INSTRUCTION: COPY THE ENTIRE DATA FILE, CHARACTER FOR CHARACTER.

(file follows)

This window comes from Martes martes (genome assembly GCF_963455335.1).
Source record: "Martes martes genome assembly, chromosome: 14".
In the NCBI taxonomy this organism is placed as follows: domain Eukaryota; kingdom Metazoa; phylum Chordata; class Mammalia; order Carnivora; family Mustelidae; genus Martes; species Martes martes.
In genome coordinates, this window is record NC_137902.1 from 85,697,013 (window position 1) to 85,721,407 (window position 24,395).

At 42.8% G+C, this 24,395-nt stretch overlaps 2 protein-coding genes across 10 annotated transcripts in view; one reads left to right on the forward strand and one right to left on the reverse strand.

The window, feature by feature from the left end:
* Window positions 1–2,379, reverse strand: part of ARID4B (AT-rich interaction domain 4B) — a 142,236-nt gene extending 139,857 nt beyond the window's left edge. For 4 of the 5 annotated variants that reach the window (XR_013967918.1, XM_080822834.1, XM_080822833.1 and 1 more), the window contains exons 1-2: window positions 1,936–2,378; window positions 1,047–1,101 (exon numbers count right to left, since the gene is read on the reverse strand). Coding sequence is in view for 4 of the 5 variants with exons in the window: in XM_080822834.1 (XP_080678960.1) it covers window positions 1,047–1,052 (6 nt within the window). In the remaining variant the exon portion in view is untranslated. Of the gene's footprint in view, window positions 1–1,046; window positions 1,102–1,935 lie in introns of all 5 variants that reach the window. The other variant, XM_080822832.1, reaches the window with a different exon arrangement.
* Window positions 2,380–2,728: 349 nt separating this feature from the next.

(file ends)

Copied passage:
This window comes from Martes martes (genome assembly GCF_963455335.1).
Source record: "Martes martes genome assembly, chromosome: 14".
In the NCBI taxonomy this organism is placed as follows: domain Eukaryota; kingdom Metazoa; phylum Chordata; class Mammalia; order Carnivora; family Mustelidae; genus Martes; species Martes martes.
In genome coordinates, this window is record NC_137902.1 from 85,697,013 (window position 1) to 85,721,407 (window position 24,395).

At 42.8% G+C, this 24,395-nt stretch overlaps 2 protein-coding genes across 10 annotated transcripts in view; one reads left to right on the forward strand and one right to left on the reverse strand.

The window, feature by feature from the left end:
* Window positions 1–2,379, reverse strand: part of ARID4B (AT-rich interaction domain 4B) — a 142,236-nt gene extending 139,857 nt beyond the window's left edge. For 4 of the 5 annotated variants that reach the window (XR_013967918.1, XM_080822834.1, XM_080822833.1 and 1 more), the window contains exons 1-2: window positions 1,936–2,378; window positions 1,047–1,101 (exon numbers count right to left, since the gene is read on the reverse strand). Coding sequence is in view for 4 of the 5 variants with exons in the window: in XM_080822834.1 (XP_080678960.1) it covers window positions 1,047–1,052 (6 nt within the window). In the remaining variant the exon portion in view is untranslated. Of the gene's footprint in view, window positions 1–1,046; window positions 1,102–1,935 lie in introns of all 5 variants that reach the window. The other variant, XM_080822832.1, reaches the window with a different exon arrangement.
* Window positions 2,380–2,728: 349 nt separating this feature from the next.